Humans have released carbon dioxide and other greenhouse gases, and the result is an accumulation of heat in the Earth's climate system, commonly referred to as "global warming". "How fast is the Earth's warming?" is a key question for decision makers, scientists and general public.
Previously, the global mean surface temperature has been widely used as a key metric of global warming. However, a new study published in AGU's Eos proposed a better way of measuring global warming: monitoring ocean heat content change and sea level rise. The authors come from a variety of international communities including China (Institute of Atmospheric Physics, Chinese Academy of Sciences), U.S.A. (NCAR, NOAA, and University of St. Thomas) and France (Mercator Ocean).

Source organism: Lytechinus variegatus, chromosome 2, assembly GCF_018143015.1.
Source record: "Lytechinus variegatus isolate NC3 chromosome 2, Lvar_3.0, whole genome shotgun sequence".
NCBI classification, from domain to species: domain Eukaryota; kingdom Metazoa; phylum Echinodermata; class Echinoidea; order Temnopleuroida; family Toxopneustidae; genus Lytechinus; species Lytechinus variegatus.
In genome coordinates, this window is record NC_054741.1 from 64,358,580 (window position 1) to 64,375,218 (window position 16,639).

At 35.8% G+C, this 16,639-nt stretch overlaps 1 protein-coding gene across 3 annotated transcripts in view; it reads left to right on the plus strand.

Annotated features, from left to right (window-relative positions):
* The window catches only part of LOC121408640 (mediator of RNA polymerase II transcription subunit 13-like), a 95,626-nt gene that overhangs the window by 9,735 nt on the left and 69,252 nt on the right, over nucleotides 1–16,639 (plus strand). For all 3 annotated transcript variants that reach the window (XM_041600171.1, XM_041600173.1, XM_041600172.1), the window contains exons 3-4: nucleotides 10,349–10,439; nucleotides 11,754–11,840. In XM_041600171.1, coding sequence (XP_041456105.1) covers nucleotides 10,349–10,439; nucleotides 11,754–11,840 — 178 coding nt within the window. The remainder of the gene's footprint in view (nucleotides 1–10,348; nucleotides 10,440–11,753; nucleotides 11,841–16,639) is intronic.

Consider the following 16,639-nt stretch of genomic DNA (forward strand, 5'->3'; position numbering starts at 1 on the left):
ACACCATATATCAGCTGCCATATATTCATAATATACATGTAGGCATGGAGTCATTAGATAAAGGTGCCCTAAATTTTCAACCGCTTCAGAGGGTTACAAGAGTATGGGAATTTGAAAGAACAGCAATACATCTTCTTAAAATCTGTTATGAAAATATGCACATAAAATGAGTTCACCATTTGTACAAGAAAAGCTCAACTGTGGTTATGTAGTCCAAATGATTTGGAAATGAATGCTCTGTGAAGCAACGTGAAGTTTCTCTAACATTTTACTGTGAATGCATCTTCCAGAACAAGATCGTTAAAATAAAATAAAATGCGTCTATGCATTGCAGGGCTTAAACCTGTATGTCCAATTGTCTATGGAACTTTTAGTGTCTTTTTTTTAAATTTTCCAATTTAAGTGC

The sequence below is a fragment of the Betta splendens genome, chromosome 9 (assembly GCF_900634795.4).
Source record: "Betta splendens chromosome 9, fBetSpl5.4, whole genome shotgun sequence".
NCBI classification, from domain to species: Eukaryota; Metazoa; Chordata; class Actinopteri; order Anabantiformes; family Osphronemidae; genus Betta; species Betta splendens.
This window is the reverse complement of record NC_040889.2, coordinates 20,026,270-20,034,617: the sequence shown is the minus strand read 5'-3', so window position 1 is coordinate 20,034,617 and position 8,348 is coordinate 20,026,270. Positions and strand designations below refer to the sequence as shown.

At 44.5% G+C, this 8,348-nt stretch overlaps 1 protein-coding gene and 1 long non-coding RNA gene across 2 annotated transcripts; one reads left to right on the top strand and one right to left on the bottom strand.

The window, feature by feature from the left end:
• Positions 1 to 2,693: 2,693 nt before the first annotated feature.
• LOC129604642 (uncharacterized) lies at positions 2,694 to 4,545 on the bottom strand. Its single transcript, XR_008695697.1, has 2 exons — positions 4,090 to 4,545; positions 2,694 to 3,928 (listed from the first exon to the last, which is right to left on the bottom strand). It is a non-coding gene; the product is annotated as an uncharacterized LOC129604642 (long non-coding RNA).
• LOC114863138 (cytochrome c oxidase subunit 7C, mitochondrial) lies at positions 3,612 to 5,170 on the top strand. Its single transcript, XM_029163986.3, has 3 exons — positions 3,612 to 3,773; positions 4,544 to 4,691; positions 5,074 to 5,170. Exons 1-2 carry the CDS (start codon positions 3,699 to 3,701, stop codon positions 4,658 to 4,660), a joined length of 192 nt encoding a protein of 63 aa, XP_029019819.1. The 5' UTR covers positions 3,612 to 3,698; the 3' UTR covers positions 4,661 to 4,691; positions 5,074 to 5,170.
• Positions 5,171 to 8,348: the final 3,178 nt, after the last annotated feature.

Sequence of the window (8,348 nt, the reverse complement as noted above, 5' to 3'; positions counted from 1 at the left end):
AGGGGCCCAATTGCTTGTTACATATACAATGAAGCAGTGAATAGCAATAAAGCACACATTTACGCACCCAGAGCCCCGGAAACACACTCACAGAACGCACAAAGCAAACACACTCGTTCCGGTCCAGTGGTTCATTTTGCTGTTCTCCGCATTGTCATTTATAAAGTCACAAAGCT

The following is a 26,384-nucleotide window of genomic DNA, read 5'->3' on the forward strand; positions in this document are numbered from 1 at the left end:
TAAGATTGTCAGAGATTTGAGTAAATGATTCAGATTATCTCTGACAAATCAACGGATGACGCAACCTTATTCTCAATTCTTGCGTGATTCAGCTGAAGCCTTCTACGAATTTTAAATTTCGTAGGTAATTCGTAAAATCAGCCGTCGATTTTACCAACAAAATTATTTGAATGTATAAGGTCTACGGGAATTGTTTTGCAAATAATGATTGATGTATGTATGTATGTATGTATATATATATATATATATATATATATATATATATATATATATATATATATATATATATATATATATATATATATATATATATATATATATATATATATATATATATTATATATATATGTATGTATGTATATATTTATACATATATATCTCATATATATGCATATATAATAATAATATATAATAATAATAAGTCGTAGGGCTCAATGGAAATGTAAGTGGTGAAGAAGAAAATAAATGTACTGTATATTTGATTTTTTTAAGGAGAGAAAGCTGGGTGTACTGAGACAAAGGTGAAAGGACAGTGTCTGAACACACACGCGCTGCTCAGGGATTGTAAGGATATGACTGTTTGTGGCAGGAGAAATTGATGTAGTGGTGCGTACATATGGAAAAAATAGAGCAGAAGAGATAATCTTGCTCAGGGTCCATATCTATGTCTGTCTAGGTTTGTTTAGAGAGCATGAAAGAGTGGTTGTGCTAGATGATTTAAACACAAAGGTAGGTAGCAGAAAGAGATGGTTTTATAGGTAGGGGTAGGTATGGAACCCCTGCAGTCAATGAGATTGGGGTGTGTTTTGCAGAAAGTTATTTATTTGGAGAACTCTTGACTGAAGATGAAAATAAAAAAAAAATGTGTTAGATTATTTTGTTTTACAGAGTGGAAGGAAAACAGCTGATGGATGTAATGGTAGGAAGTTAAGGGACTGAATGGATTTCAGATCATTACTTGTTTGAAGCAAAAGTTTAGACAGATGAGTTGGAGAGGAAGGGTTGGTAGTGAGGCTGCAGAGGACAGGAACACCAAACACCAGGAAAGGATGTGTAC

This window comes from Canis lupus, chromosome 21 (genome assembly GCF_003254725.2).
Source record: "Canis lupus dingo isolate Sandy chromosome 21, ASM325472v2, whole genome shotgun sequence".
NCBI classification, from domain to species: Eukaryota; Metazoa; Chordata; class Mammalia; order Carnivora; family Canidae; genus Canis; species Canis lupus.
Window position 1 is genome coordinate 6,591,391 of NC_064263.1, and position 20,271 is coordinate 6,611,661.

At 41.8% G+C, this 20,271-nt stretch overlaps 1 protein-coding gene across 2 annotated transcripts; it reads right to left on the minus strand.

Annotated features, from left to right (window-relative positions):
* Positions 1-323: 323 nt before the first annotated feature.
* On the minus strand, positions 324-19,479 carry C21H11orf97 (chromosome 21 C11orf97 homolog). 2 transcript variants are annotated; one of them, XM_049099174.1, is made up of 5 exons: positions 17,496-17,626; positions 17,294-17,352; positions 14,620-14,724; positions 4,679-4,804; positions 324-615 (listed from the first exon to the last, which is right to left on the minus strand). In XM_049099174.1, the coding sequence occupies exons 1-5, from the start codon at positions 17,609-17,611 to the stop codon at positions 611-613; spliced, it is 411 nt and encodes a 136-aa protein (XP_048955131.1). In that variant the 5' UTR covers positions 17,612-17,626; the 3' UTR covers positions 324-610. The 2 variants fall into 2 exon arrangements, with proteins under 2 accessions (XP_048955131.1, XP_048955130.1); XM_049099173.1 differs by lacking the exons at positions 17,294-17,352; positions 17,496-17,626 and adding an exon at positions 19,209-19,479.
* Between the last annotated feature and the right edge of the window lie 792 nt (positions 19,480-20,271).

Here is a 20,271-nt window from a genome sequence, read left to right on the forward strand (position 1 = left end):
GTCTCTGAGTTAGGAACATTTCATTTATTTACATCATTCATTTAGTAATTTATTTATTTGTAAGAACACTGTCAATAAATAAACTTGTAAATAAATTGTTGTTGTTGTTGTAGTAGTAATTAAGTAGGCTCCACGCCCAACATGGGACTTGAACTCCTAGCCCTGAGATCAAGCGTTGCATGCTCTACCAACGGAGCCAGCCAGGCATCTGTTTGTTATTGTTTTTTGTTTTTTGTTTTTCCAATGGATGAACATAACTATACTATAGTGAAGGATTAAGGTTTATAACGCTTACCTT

To determine how fast the Earth is accumulating heat, scientists focus on the Earth's energy imbalance (EEI): the difference between incoming solar radiation and outgoing longwave (thermal) radiation. Increases in the EEI are directly attributable to human activities that increase carbon dioxide and other greenhouse gases in the atmosphere. Extra heat trapped by increasing greenhouse gases mainly ends up in the oceans (more than 90% is stored there). Hence, to measure global warming, we have to measure ocean warming!
Ocean heat content ...